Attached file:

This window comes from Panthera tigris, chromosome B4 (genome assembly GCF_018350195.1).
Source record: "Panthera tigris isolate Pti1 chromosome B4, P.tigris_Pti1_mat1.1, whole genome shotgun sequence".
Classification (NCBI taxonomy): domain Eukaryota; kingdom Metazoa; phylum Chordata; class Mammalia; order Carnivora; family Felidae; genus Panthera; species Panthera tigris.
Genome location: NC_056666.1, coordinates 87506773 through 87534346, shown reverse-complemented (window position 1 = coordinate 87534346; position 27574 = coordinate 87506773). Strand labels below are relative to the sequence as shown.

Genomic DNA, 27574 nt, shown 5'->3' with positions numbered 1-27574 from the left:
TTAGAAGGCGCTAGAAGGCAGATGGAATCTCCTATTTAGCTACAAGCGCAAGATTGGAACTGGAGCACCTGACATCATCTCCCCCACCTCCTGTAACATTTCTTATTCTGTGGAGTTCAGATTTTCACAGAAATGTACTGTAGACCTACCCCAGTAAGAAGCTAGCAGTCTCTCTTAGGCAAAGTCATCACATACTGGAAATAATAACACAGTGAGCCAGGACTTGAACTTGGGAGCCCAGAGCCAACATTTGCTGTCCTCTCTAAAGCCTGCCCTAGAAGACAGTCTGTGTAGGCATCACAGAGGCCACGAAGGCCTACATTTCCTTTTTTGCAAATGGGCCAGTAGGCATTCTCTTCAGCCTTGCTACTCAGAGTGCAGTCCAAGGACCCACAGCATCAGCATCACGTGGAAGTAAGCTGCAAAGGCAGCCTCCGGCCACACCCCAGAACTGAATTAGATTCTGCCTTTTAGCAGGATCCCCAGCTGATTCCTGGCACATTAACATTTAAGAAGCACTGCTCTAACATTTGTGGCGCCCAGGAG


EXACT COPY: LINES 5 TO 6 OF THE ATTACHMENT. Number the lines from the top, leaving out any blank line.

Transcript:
Genomic DNA, 27574 nt, shown 5'->3' with positions numbered 1-27574 from the left:
TTAGAAGGCGCTAGAAGGCAGATGGAATCTCCTATTTAGCTACAAGCGCAAGATTGGAACTGGAGCACCTGACATCATCTCCCCCACCTCCTGTAACATTTCTTATTCTGTGGAGTTCAGATTTTCACAGAAATGTACTGTAGACCTACCCCAGTAAGAAGCTAGCAGTCTCTCTTAGGCAAAGTCATCACATACTGGAAATAATAACACAGTGAGCCAGGACTTGAACTTGGGAGCCCAGAGCCAACATTTGCTGTCCTCTCTAAAGCCTGCCCTAGAAGACAGTCTGTGTAGGCATCACAGAGGCCACGAAGGCCTACATTTCCTTTTTTGCAAATGGGCCAGTAGGCATTCTCTTCAGCCTTGCTACTCAGAGTGCAGTCCAAGGACCCACAGCATCAGCATCACGTGGAAGTAAGCTGCAAAGGCAGCCTCCGGCCACACCCCAGAACTGAATTAGATTCTGCCTTTTAGCAGGATCCCCAGCTGATTCCTGGCACATTAACATTTAAGAAGCACTGCTCTAACATTTGTGGCGCCCAGGAG